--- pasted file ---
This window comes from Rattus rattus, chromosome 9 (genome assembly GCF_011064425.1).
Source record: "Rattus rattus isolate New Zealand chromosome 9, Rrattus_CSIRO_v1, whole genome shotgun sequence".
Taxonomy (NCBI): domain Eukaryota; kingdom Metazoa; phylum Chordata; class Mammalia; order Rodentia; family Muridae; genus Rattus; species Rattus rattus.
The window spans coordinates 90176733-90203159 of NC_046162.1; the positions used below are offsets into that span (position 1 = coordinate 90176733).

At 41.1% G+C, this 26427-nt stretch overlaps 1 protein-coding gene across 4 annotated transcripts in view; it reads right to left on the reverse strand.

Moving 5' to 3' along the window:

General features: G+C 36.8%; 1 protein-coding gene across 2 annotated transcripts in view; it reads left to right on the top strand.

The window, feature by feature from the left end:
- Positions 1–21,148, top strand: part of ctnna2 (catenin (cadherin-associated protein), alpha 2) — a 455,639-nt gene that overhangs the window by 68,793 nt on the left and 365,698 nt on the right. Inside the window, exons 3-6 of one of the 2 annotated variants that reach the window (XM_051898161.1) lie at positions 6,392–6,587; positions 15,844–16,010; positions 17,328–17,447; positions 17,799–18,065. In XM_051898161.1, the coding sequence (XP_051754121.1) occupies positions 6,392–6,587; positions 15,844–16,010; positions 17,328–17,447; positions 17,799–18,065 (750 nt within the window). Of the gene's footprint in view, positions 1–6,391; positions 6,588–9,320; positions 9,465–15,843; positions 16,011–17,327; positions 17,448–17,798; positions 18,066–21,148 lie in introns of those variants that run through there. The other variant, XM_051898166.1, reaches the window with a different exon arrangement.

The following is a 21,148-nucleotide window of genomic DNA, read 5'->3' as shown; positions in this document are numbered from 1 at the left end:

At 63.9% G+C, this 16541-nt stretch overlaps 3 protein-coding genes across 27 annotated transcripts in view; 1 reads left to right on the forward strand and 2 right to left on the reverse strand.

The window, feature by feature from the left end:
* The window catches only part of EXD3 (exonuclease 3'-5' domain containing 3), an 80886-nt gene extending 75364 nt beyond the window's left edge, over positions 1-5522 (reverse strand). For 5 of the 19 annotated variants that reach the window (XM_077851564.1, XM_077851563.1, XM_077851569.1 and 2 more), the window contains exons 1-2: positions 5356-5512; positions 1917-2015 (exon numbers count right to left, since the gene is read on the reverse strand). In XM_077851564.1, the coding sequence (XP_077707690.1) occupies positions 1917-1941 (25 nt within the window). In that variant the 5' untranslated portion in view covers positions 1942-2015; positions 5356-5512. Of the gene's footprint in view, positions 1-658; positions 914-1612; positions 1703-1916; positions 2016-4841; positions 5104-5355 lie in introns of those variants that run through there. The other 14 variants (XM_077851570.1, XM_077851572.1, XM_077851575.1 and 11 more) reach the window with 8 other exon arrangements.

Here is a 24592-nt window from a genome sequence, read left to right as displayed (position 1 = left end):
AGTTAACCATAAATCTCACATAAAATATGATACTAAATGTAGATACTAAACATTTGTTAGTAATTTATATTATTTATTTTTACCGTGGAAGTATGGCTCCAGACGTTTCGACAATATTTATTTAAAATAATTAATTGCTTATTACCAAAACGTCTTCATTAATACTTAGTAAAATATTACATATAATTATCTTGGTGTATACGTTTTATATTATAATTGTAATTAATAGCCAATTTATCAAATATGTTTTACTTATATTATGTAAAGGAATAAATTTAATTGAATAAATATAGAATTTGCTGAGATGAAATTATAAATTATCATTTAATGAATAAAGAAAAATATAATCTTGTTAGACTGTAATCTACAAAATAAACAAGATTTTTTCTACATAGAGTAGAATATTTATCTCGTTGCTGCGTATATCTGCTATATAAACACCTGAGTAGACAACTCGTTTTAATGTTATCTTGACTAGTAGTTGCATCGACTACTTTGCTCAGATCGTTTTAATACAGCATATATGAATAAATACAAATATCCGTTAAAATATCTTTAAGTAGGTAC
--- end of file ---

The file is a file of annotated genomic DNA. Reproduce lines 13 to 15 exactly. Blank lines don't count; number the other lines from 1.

* The window catches only part of EXD3 (exonuclease 3'-5' domain containing 3), an 80886-nt gene extending 75364 nt beyond the window's left edge, over positions 1-5522 (reverse strand). For 5 of the 19 annotated variants that reach the window (XM_077851564.1, XM_077851563.1, XM_077851569.1 and 2 more), the window contains exons 1-2: positions 5356-5512; positions 1917-2015 (exon numbers count right to left, since the gene is read on the reverse strand). In XM_077851564.1, the coding sequence (XP_077707690.1) occupies positions 1917-1941 (25 nt within the window). In that variant the 5' untranslated portion in view covers positions 1942-2015; positions 5356-5512. Of the gene's footprint in view, positions 1-658; positions 914-1612; positions 1703-1916; positions 2016-4841; positions 5104-5355 lie in introns of those variants that run through there. The other 14 variants (XM_077851570.1, XM_077851572.1, XM_077851575.1 and 11 more) reach the window with 8 other exon arrangements.

Here is a 24592-nt window from a genome sequence, read left to right as displayed (position 1 = left end):
AGTTAACCATAAATCTCACATAAAATATGATACTAAATGTAGATACTAAACATTTGTTAGTAATTTATATTATTTATTTTTACCGTGGAAGTATGGCTCCAGACGTTTCGACAATATTTATTTAAAATAATTAATTGCTTATTACCAAAACGTCTTCATTAATACTTAGTAAAATATTACATATAATTATCTTGGTGTATACGTTTTATATTATAATTGTAATTAATAGCCAATTTATCAAATATGTTTTACTTATATTATGTAAAGGAATAAATTTAATTGAATAAATATAGAATTTGCTGAGATGAAATTATAAATTATCATTTAATGAATAAAGAAAAATATAATCTTGTTAGACTGTAATCTACAAAATAAACAAGATTTTTTCTACATAGAGTAGAATATTTATCTCGTTGCTGCGTATATCTGCTATATAAACACCTGAGTAGACAACTCGTTTTAATGTTATCTTGACTAGTAGTTGCATCGACTACTTTGCTCAGATCGTTTTAATACAGCATATATGAATAAATACAAATATCCGTTAAAATATCTTTAAGTAGGTAC